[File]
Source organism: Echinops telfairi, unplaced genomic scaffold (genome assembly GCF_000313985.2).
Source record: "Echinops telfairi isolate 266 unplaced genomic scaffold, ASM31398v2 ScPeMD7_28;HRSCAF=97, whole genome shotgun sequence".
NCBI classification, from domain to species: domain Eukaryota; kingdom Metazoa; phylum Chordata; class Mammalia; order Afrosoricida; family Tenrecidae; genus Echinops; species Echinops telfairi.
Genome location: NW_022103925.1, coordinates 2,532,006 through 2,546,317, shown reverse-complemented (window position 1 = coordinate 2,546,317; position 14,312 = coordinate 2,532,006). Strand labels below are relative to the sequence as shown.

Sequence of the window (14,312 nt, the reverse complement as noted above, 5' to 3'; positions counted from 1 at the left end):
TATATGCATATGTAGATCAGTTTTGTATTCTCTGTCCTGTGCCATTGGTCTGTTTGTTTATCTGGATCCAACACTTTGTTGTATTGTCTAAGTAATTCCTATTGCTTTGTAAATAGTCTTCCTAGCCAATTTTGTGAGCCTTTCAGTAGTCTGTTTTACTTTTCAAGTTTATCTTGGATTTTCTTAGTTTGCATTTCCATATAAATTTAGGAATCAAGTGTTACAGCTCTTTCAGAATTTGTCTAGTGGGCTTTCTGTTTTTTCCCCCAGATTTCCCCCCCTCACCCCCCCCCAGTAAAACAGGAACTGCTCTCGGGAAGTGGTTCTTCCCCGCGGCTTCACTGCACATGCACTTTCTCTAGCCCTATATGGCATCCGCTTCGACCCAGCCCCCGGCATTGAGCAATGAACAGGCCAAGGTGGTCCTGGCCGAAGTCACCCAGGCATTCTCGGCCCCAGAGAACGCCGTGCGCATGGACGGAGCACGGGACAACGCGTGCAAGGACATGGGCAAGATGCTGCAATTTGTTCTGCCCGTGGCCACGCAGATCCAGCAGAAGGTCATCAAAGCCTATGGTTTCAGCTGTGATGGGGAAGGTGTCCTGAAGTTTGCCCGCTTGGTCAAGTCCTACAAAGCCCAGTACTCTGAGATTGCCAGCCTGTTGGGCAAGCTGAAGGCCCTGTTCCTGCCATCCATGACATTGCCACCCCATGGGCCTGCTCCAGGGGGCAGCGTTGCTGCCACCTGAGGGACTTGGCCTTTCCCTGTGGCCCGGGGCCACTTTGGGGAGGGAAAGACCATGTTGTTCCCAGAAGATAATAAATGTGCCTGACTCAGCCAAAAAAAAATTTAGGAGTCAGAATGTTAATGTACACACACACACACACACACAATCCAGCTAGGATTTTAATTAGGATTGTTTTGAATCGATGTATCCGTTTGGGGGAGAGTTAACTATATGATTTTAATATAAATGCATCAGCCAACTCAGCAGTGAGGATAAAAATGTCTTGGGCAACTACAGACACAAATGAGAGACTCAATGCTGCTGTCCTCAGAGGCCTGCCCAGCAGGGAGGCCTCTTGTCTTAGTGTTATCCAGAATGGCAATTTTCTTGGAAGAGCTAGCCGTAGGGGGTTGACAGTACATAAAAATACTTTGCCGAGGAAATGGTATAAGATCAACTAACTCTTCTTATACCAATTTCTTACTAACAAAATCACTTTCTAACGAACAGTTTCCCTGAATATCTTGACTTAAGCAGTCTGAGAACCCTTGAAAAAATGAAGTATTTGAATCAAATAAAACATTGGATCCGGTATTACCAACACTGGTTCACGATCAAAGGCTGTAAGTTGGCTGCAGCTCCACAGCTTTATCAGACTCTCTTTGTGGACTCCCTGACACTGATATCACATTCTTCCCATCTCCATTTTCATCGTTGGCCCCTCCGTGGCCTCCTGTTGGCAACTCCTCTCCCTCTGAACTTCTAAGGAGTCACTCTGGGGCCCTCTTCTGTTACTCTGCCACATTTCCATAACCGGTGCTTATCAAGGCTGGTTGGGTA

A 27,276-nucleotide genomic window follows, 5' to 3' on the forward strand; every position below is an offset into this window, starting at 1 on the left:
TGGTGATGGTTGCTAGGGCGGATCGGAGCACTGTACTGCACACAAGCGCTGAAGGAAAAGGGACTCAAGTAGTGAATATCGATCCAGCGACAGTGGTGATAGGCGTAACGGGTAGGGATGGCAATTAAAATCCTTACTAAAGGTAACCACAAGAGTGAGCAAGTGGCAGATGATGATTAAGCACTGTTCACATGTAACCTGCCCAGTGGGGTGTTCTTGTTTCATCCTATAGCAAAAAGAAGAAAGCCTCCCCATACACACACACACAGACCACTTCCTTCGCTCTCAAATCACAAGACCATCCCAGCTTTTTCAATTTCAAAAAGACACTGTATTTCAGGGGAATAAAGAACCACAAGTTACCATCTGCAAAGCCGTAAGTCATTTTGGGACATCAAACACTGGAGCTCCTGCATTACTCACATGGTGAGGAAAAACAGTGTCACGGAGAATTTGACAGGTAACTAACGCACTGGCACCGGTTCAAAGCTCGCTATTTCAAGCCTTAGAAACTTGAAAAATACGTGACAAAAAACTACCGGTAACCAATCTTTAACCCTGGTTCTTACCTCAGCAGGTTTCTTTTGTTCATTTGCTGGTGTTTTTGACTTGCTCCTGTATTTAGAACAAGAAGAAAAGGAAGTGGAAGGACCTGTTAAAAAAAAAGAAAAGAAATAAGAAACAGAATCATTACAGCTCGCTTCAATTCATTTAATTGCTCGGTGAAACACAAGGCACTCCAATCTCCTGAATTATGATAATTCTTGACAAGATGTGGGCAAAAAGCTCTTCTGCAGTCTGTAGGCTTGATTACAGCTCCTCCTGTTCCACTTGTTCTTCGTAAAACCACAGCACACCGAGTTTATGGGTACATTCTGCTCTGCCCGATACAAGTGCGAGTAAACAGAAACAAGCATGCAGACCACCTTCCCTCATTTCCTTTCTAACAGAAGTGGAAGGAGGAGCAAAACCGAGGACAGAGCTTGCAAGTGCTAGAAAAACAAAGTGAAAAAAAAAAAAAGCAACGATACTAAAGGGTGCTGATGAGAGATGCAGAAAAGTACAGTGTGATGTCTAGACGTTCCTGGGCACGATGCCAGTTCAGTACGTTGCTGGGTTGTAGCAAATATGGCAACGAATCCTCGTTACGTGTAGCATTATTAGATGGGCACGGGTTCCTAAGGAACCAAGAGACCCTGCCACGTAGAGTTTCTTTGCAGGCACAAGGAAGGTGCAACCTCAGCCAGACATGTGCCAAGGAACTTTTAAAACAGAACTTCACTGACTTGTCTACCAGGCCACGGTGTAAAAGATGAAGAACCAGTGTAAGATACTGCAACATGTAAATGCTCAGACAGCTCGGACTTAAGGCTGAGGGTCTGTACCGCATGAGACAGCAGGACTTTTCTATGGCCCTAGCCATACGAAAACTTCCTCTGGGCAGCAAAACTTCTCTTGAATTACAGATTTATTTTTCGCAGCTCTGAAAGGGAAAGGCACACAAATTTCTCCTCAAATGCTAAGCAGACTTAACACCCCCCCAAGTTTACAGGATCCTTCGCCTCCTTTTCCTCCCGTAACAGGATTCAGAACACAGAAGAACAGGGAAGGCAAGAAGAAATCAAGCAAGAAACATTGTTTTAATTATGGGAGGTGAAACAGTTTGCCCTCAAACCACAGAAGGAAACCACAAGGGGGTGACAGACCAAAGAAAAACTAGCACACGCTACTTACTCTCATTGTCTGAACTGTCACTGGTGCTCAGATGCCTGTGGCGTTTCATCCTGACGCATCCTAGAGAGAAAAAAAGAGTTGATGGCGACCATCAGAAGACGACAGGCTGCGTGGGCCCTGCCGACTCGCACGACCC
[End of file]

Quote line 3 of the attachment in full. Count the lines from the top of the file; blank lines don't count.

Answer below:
NCBI classification, from domain to species: domain Eukaryota; kingdom Metazoa; phylum Chordata; class Mammalia; order Afrosoricida; family Tenrecidae; genus Echinops; species Echinops telfairi.